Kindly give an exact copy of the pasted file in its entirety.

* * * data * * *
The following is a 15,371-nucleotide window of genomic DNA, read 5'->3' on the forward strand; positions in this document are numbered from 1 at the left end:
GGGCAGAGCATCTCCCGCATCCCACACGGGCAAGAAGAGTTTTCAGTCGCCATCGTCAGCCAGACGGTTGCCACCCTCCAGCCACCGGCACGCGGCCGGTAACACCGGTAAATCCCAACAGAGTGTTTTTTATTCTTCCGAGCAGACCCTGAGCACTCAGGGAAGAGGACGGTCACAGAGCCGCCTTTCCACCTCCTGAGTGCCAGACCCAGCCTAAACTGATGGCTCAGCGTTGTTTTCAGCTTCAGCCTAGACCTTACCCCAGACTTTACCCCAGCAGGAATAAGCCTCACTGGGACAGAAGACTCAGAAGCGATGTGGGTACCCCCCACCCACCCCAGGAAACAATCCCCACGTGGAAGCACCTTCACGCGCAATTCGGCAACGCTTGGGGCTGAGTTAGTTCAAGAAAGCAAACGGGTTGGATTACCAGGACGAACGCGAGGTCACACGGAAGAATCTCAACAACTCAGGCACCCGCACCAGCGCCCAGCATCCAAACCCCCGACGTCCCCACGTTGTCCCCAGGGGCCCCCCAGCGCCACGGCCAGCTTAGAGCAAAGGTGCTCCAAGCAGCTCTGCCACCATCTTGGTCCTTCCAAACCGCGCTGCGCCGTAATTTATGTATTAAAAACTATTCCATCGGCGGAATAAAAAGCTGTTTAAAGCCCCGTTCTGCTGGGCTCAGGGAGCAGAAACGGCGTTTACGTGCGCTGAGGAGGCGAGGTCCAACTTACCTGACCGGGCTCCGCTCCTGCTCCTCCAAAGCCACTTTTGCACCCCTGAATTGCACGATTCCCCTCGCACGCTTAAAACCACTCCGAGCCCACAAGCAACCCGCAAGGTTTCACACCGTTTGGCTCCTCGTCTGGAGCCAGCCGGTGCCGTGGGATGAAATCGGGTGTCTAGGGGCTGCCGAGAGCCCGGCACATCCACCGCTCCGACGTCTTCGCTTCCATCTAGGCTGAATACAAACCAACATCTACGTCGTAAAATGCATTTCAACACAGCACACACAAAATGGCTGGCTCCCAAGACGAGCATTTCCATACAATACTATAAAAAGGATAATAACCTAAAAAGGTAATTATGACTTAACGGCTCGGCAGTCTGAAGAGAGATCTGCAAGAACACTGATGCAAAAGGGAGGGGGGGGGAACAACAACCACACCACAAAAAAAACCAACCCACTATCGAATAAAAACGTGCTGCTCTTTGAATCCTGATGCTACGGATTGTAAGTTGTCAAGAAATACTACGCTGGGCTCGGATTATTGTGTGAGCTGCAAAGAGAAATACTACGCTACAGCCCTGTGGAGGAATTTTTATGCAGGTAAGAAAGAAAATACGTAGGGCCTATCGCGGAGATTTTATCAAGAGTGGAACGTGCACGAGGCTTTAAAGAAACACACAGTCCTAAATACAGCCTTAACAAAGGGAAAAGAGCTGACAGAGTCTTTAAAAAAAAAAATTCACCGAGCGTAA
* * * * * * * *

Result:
The following is a 15,371-nucleotide window of genomic DNA, read 5'->3' on the forward strand; positions in this document are numbered from 1 at the left end:
GGGCAGAGCATCTCCCGCATCCCACACGGGCAAGAAGAGTTTTCAGTCGCCATCGTCAGCCAGACGGTTGCCACCCTCCAGCCACCGGCACGCGGCCGGTAACACCGGTAAATCCCAACAGAGTGTTTTTTATTCTTCCGAGCAGACCCTGAGCACTCAGGGAAGAGGACGGTCACAGAGCCGCCTTTCCACCTCCTGAGTGCCAGACCCAGCCTAAACTGATGGCTCAGCGTTGTTTTCAGCTTCAGCCTAGACCTTACCCCAGACTTTACCCCAGCAGGAATAAGCCTCACTGGGACAGAAGACTCAGAAGCGATGTGGGTACCCCCCACCCACCCCAGGAAACAATCCCCACGTGGAAGCACCTTCACGCGCAATTCGGCAACGCTTGGGGCTGAGTTAGTTCAAGAAAGCAAACGGGTTGGATTACCAGGACGAACGCGAGGTCACACGGAAGAATCTCAACAACTCAGGCACCCGCACCAGCGCCCAGCATCCAAACCCCCGACGTCCCCACGTTGTCCCCAGGGGCCCCCCAGCGCCACGGCCAGCTTAGAGCAAAGGTGCTCCAAGCAGCTCTGCCACCATCTTGGTCCTTCCAAACCGCGCTGCGCCGTAATTTATGTATTAAAAACTATTCCATCGGCGGAATAAAAAGCTGTTTAAAGCCCCGTTCTGCTGGGCTCAGGGAGCAGAAACGGCGTTTACGTGCGCTGAGGAGGCGAGGTCCAACTTACCTGACCGGGCTCCGCTCCTGCTCCTCCAAAGCCACTTTTGCACCCCTGAATTGCACGATTCCCCTCGCACGCTTAAAACCACTCCGAGCCCACAAGCAACCCGCAAGGTTTCACACCGTTTGGCTCCTCGTCTGGAGCCAGCCGGTGCCGTGGGATGAAATCGGGTGTCTAGGGGCTGCCGAGAGCCCGGCACATCCACCGCTCCGACGTCTTCGCTTCCATCTAGGCTGAATACAAACCAACATCTACGTCGTAAAATGCATTTCAACACAGCACACACAAAATGGCTGGCTCCCAAGACGAGCATTTCCATACAATACTATAAAAAGGATAATAACCTAAAAAGGTAATTATGACTTAACGGCTCGGCAGTCTGAAGAGAGATCTGCAAGAACACTGATGCAAAAGGGAGGGGGGGGGAACAACAACCACACCACAAAAAAAACCAACCCACTATCGAATAAAAACGTGCTGCTCTTTGAATCCTGATGCTACGGATTGTAAGTTGTCAAGAAATACTACGCTGGGCTCGGATTATTGTGTGAGCTGCAAAGAGAAATACTACGCTACAGCCCTGTGGAGGAATTTTTATGCAGGTAAGAAAGAAAATACGTAGGGCCTATCGCGGAGATTTTATCAAGAGTGGAACGTGCACGAGGCTTTAAAGAAACACACAGTCCTAAATACAGCCTTAACAAAGGGAAAAGAGCTGACAGAGTCTTTAAAAAAAAAAATTCACCGAGCGTAA